U.S. Savings Bond
What is a U.S. Savings Bond?
U.S. savings bonds are
How Does a U.S. Savings Bond Work?
U.S. savings bonds come in electronic form and can be purchased from most financial institutions or via the U.S. Treasury's TreasuryDirect website. U.S. citizens, official U.S. residents, and U.S. government employees (regardless of their citizenship status) can buy and own . Minors can also own savings bonds.
Paper (no longer sold, but still in circulation) were sold at 50% of face value, meaning that the investor pays $50 for a $100 and the is not worth its face value until it matures. Electronic are sold at face value, meaning the investor pays $50 for a $50 bond. Electronic EE can be purchased in any amount over $25. I are sold at face value (i.e., a $100 bond costs $100). Like EE Bonds, the is $25, and investors who purchase I electronically can buy in any amount above $25.
Investors can only purchase paper savings bonds in $50, $75, $100, $200, $500, $1,000, $5,000 and $10,000 increments, and they may purchase up to $30,000 worth of savings bonds in one year.
When a savings matures, the investor receives the face value of the bond plus accrued interest. Savings bonds are not redeemable for the first 12 months they’re outstanding, and investors who redeem within the first five years forfeit the last three months of interest as a penalty.
Below are the basic components of a paper savings .
Savings bonds are zero-coupon in that they earn interest monthly but do not pay that interest until they mature or are redeemed. The interest compounds semiannually.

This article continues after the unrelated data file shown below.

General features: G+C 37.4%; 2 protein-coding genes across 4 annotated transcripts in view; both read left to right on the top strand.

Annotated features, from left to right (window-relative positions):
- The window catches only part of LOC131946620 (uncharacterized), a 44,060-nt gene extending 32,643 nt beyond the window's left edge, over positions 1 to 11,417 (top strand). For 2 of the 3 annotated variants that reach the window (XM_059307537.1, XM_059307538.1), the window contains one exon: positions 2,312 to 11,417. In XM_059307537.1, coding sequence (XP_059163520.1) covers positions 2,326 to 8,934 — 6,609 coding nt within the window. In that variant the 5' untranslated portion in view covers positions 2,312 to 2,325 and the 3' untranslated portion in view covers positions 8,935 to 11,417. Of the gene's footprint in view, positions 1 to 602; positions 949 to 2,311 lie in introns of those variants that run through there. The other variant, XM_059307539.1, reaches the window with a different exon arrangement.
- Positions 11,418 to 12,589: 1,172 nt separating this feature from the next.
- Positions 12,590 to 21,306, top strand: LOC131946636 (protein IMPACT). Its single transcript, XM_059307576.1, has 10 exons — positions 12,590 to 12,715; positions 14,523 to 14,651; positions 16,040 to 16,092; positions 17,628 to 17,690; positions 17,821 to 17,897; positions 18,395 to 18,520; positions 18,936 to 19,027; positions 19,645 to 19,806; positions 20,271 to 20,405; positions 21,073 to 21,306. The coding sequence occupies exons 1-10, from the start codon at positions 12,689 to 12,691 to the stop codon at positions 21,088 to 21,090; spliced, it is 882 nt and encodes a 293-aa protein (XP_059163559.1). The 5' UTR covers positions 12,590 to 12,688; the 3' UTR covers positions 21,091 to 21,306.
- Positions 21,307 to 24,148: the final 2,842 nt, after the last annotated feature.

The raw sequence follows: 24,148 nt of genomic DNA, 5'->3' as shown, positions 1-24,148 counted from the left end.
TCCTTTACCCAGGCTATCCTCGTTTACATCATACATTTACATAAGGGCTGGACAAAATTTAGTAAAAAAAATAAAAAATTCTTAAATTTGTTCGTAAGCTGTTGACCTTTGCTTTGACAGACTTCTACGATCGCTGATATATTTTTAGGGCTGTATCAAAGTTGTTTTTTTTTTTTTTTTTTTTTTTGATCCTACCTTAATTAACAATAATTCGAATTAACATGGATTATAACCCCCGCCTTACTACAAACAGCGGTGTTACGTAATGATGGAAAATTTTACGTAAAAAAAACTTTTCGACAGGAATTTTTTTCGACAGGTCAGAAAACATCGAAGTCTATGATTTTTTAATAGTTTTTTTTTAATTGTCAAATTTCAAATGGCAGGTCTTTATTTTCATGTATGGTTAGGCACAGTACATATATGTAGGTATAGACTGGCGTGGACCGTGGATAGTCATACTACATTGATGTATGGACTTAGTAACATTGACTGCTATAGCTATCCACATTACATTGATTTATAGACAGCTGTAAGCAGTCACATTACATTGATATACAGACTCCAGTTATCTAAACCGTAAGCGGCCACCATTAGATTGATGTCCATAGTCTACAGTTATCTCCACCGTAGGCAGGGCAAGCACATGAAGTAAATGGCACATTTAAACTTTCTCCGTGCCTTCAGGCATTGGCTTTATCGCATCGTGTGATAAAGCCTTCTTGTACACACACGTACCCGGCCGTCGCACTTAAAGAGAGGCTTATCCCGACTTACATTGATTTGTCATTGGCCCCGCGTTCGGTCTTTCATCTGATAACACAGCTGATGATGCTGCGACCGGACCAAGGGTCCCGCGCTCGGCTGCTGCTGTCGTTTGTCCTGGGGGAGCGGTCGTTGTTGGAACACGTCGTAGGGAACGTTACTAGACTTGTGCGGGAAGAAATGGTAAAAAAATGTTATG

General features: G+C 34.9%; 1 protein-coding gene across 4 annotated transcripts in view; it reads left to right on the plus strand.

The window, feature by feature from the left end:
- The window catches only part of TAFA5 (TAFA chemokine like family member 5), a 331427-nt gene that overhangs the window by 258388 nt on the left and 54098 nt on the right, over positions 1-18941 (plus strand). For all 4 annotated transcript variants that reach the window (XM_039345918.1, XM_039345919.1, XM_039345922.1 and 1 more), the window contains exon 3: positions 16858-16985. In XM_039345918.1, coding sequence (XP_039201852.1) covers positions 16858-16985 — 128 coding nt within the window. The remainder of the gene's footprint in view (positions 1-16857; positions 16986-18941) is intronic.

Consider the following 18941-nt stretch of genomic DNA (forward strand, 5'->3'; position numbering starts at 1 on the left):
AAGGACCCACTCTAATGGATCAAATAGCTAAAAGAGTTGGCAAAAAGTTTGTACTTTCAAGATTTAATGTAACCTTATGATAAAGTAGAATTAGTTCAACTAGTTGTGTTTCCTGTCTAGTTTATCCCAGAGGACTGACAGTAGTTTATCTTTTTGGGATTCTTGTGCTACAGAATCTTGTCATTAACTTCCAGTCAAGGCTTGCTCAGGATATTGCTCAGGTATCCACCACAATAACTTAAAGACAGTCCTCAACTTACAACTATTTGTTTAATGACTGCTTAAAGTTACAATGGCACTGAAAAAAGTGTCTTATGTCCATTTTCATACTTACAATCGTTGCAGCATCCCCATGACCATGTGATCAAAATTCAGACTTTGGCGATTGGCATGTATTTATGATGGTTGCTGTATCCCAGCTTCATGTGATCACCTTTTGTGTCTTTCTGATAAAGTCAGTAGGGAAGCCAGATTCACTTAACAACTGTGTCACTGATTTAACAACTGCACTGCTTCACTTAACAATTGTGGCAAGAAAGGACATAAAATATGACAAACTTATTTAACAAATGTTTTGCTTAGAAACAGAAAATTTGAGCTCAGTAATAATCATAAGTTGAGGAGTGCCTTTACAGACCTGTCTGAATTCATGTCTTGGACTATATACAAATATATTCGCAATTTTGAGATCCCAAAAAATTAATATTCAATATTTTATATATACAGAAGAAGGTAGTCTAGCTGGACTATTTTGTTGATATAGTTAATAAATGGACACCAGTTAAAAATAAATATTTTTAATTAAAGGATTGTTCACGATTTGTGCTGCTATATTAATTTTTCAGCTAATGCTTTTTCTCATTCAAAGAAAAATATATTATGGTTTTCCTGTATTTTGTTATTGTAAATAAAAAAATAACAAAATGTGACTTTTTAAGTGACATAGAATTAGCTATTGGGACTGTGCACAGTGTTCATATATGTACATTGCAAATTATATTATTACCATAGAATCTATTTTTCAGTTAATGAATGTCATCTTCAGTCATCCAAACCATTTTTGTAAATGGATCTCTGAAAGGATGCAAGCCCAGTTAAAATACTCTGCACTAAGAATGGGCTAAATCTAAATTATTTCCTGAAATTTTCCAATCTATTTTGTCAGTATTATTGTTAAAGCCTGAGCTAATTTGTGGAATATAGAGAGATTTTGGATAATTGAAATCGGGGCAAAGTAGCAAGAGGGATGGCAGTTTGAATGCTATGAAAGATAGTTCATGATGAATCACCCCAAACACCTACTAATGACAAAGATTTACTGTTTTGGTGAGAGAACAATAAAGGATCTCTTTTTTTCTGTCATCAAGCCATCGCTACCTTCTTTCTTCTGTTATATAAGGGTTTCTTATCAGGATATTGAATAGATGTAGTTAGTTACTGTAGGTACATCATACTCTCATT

EE Bonds issued after May 2005 carry a fixed interest rate equal to 90% of the average yield on five-year during the six months before the EE Bond’s .
I pay a fixed rate plus an rate based on the CPI for Urban Consumers (CPI-U). The rate changes twice a year and offers some protection against lost purchasing power. This structure is what primarily distinguishes I from EE Bonds. The Bureau of Public Debt announces the bond rates in May and November.
Interest from savings is exempt from state and local . It is subject to federal tax, however, but only in the year in which the bond matures or is redeemed. The holder may choose to pay each year on the interest earned in that year, but the disadvantage to this is that the must then pay on accrued interest from any other as well.
Savings interest can be exempt from federal taxes if the investor redeems savings and pays tuition for himself or a dependent in the same year. This exemption is called the Education Savings Program, and there are eligibility requirements, so be sure to consult a qualified tax professional before .
Why Does a U.S. Savings Bond Matter?
savings bonds especially advantageous for investors in high tax brackets or those with children heading to college. Savings bonds are very liquid in that they can be redeemed online or at nearly any financial institution (but that they have no secondary , meaning that they cannot be traded among individual investors).
However, savings bonds a very low rate of return and lack protection from due to their fixed interest rate ( that I do some protection, however). There is also no capital gains opportunity with savings bonds, nor do they provide current income unless the investor redeems the . Because savings bonds already a tax deferral, it is rarely advantageous to hold them in tax-deferred accounts.